The number of network-connected and intercommunicating devices is expected to climb well into the tens of billions within a few years. As the world grows ever more connected, how can we trust these devices? Such a network of intercommunicating objects requires a secure and efficient way to track all interactions, transactions, and activities of every “thing” in the network. Interoperability, security, compliance, privacy, and reliability are all barriers to IoT growth, but the paramount challenge for ubiquitous connectivity, never mind device autonomy, is a lack of trust.
With all the articles being published about robots taking over repetitive tasks and transforming the operations in businesses across sectors I find it hard believe that any IT leader is unaware of the robotic process automation (RPA) technology, yet it seems to be the case.
Many of you have likely experienced the same situation that I have encountered where you have received a report and thought “what am I looking at?”, “whats the point?”. The pack is full of tables and it's difficult to see the wood for the trees! How can you, as the data expert, show your business partners that you have a clear and comprehensive understanding of their business, without burying them in data?
For years, we have been hearing about the virtues of IoT and specifically how Industrial IoT (IIoT) is the cure for inefficient machine maintenance and unplanned downtime. While all that is true if zero-downtime ("ZDT") was such a pain, why isn't everyone rushing to get connected and drive maintenance costs down and uptime up?
When evaluating innovative ideas, it is crucial to gain a good understanding of the value drivers. The value propositions for target customer groups and key partners must be clear and compelling. Given the complexity of connected solutions and the associated ecosystem, this is easier said than done. However, there are several tools that can support this process and help reduce the risks and complexity of IoT solutions. Below we present a selection of our favorites, which evolved from the IoT Business Model Builder.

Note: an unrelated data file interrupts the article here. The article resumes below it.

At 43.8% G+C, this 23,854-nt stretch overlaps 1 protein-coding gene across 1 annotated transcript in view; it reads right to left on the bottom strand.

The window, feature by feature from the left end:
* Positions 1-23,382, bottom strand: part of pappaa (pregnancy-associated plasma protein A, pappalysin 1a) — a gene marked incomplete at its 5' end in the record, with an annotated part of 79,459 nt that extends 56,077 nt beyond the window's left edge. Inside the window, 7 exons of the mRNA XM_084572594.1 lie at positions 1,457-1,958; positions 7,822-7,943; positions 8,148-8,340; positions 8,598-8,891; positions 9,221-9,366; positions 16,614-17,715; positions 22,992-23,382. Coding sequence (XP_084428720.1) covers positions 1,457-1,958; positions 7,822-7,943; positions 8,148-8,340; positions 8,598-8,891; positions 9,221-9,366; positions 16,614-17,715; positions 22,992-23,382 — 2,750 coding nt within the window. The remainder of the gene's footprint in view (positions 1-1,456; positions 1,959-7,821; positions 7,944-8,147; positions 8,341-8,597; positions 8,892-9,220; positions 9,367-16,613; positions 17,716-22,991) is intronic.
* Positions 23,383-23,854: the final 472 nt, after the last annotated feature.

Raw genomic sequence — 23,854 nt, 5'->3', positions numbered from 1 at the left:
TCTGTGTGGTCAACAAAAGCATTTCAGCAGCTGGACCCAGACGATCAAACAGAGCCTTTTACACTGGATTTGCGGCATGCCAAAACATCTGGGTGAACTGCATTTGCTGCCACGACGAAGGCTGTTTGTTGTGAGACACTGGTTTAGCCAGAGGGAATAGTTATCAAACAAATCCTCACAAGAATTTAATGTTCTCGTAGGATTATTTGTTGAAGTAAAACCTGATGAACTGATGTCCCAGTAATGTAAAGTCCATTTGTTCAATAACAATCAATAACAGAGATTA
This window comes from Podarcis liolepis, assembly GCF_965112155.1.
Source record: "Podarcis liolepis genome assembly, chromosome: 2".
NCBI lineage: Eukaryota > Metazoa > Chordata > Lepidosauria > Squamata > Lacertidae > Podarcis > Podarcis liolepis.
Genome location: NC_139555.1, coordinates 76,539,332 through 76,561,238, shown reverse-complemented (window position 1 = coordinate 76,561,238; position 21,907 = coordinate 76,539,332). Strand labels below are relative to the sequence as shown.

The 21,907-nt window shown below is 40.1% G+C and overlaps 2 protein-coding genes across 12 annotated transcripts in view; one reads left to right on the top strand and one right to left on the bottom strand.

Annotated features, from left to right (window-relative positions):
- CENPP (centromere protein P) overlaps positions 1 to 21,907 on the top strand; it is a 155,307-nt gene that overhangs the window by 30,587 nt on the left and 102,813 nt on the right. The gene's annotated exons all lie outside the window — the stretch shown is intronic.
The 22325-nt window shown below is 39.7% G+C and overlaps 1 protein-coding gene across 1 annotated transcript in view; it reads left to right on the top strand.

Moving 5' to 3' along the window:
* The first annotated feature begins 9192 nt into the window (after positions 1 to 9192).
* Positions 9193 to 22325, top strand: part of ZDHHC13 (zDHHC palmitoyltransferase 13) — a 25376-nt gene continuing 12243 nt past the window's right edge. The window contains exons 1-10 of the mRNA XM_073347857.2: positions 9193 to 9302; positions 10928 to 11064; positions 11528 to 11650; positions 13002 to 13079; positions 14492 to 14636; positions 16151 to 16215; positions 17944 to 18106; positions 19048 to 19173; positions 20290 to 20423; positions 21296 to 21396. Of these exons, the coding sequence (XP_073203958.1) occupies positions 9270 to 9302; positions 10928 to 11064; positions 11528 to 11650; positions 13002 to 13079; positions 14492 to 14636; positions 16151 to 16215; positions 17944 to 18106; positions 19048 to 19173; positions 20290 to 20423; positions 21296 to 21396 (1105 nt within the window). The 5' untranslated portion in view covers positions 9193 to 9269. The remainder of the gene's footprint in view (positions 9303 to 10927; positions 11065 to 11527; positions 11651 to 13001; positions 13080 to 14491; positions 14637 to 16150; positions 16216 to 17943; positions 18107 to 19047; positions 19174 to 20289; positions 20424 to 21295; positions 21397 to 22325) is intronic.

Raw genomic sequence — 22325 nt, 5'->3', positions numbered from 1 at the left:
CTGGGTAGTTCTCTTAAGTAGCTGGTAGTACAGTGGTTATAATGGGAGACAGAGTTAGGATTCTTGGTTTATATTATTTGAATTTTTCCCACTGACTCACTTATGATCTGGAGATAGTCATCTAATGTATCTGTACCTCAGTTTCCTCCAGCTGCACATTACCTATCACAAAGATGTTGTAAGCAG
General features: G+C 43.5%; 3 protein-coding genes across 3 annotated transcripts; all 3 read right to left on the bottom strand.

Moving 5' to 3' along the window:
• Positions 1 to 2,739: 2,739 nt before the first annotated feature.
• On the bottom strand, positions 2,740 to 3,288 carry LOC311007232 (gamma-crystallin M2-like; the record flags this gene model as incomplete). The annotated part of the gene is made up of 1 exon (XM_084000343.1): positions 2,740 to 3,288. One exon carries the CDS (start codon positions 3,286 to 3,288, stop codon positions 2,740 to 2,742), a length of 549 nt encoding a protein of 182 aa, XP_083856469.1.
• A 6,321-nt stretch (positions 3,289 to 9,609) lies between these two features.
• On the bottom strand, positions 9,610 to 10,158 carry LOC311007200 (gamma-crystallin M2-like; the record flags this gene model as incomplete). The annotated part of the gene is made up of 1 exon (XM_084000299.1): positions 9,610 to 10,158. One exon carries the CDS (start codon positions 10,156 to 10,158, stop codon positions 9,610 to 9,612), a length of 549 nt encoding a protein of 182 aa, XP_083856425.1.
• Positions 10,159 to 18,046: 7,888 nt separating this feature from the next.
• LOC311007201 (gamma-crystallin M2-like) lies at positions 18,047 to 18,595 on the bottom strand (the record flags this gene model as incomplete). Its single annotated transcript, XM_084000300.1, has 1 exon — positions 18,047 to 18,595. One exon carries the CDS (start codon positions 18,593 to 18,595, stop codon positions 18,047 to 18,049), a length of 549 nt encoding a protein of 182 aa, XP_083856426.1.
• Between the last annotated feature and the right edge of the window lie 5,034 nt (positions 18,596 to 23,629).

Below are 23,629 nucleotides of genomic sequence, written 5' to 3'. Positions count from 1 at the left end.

IoT may be the next big thing in enterprise technology, but the various types of connected devices that seem useful for a business have the potential to cause more harm than they help. If these risks are controlled by some of the best practices, IoT can be engaged with in a healthier and safer fashion. If not, IoT has the potential to evolve into a minefield for cyber-risk in the enterprise.
Improving hospital operational efficiency through data science boils down to applying predictive analytics to improve planning and execution of key care-delivery processes, chief among them resource utilization (including infusion chairs, operating rooms, imaging equipment, and inpatient beds), staff schedules, and patient admittance and discharge. When this is done right, providers see an increase in patient access (accommodation of more patients, sooner) and revenue, lower cost, increased asset utilization, and an improved patient experience.
The field of machine learning / artificial intelligence has increasingly gained more popularity in the past couple of years. As Big Data is the hottest trend in the tech industry at the moment, machine learning is incredibly powerful to make predictions or calculated suggestions based on large amounts of data. Some of the most common examples of machine learning are Netflix’s algorithms to make movie suggestions based on movies you have watched in the past or Amazon’s algorithms that recommend books based on books you have bought before.